General and Beginner


The Axolotl is an aquatic amphibian that is relatively hardy and easy to care for. This blog post aims to provide basic care tips in order for your Axolotl to thrive. 


Axolotls do best as species only. This means that an Axolotl is the only inhabitant in your aquarium. You may keep multiple together so long as they are the same sex, and relatively the same size. Please yield caution, however, that sometimes Axolotls can mistakenly try to eat each other’s limbs during feeding. An Axolotl can be sexed after it is one year old. With that being said, do not keep baby Axolotls together unless you are prepared to separate them. As for other fish, we would suggest not. Most fish require warmer temperatures and tend to pick at their delicate skin. Neocaridina shrimp and Ghost Shrimp are much safer inhabitants. Their shells are soft enough that they can be safely eaten by Axolotls if they so choose.


For one juvenile Axolotl you will need a 10 gallon tank (20×10). A 20L is a more permanent housing for a single adult (30×12). For every additional individual, add 10 more Gallons.


Setting up an aquarium for an Axolotl requires patience to establish stability and the proper water parameters. First, start with hardy fish (ex: Black Tetras) for the first 6 weeks to break the tank in (Axolotls CANNOT go through a Nitrogen cycle). During this time the tank will experience harsh water chemistry spikes. After 6 weeks and confirmation that the tank is adequately cycled, you will then bring back the hardy fish in order to now introduce your Axolotl. Keep in mind that you want to introduce your Axolotl within 3 days of removing the hardy fish. This will ensure the preservation of bacteria. Any longer and the bacteria will start to die without having waste to Break down.


Axolotls are sticklers for proper water temperature. If the tank is kept too warm, it is only a matter of time before your Axolotl will become sick (refer to common problems). They need their tank kept below 70°F. Ideally 60°F-65°F.


Axolotls eat their food off the bottom of the aquarium, and while doing so they risk swallowing gravel. We do not ever recommend having gravel in an Axolotl aquarium for this reason. Having a bare bottom tank is the safest choice. Sand is the only other acceptable option, but only when the Axolotl is over 5”. An adult may even ingest sand, but it can safely pass through their digestive system.


Sponge filters are the best option because they provide both biological and mechanical filtration, plus aeration, at a gentle flow. It is important to size up (2x ideally) on the sponge filter for the size of the aquarium. For example, if you have a 20 gallon aquarium, ideally you should have at least one (or more) 40 gallon rated sponge filter running. Sponge filters are excellent surfaces for beneficial bacteria growth, provides ample oxygen, and only agitates the water slightly. Hang-on-the-back filters and canister filters, on the other hand, provide too much current for an Axolotl.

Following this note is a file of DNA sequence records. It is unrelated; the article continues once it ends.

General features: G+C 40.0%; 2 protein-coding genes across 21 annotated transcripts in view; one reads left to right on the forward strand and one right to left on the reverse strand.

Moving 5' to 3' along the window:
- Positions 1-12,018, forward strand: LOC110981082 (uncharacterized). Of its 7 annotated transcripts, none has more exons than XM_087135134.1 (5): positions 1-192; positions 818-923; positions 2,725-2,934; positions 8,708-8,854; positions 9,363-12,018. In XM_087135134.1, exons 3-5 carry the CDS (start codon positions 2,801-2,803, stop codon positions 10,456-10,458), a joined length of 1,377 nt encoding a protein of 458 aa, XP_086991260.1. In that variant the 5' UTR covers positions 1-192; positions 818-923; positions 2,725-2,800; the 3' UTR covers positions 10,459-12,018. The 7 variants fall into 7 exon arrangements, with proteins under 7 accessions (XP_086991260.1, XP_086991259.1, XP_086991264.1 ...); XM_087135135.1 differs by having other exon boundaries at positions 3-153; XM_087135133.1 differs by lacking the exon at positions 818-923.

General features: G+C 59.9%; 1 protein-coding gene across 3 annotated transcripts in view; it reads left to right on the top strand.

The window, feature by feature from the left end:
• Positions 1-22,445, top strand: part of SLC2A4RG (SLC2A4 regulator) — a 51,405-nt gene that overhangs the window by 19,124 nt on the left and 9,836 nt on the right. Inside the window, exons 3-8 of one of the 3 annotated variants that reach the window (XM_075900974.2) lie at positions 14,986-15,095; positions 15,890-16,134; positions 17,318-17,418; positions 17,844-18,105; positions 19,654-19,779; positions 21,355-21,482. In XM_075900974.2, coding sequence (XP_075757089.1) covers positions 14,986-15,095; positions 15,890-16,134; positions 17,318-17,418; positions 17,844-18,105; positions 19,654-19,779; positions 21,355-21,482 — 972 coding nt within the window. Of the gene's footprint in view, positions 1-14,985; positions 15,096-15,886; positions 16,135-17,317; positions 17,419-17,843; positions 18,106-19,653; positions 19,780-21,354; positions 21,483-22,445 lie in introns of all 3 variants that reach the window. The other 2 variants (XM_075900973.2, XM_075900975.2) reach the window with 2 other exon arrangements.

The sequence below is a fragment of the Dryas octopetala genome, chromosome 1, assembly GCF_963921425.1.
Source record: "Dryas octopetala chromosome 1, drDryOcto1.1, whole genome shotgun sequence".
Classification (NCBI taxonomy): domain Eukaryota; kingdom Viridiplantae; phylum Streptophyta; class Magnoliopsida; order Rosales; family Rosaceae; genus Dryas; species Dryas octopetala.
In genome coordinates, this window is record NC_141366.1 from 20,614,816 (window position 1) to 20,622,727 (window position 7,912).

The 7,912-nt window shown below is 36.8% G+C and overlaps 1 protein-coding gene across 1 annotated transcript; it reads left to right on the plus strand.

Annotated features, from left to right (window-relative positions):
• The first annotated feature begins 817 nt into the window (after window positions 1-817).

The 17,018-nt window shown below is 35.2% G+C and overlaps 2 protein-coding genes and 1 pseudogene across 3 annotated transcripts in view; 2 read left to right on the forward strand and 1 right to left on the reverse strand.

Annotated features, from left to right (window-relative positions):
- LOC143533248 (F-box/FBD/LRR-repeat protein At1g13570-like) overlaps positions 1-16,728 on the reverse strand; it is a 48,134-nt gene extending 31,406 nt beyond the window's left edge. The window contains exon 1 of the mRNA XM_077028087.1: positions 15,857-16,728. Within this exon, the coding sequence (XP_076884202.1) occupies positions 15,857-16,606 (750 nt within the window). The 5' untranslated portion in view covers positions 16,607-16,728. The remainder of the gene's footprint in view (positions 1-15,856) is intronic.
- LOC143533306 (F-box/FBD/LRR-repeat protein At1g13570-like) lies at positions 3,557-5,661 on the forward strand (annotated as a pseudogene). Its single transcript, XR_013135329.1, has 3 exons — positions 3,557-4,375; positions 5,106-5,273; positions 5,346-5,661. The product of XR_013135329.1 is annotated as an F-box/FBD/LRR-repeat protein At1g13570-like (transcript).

Axolotls prefer low lighting. If you plan to have a light, be sure to provide ample shade. This may be in the form of overly tall plants, and/or caves. You may choose to have a dimmable light, or even no light at all with only natural window light. 


As previously mentioned, Axolotls like shade. Providing 2 hides per individual is important to help them feel safe. A slate hut, or a large log tunnel are common choices. Many live plants are unrealistic options because of Axolotl lighting and substrate preferences. Almond leaves are a great alternative, and their natural properties will benefit the Axolotl’s environment.


Axolotls are carnivores. We recommend a high quality sinking carnivore pellet or earthworms. Baby Axolotls should be fed every day, while adults can be fed every other day. The volume fed should be based on what they can eat in a sitting (5 minutes), or approximately the size of their head. Any extra should be removed promptly to avoid fouling the water sooner. Black worms, ghost shrimp, and frozen blood worms can be used as treats once a week or every two weeks.










It is ideal to obtain a testing kit to help you monitor the Nitrate, Nitrite, and Ammonia levels. A water change should be performed every two weeks, if not more often. When you do a water change, this would be a good time to also clean your sponge filter(s). After you have collected your dirty water in a bucket, squeeze out the sponge filter in that water. Do not rinse it under the faucet! This will ensure the preservation of beneficial bacteria.


  1. Water is too warm. This results in a fungal infection. The first thing you should do is lower the water temperature. If your house is too warm, use cold packs to lower the water temperature (this is NOT a long term solution). This process usually allows them to combat the infection without further intervention. If it persists, medication may be necessary.
  1. Poor water chemistry. This will result in skin lesions or hemorrhaging. Regular water testing and water changes will avoid and correct this issue.
  1. Too much flow. Other filters, besides sponge filters, may be too strong for an Axolotl to comfortably find food and navigate the tank.


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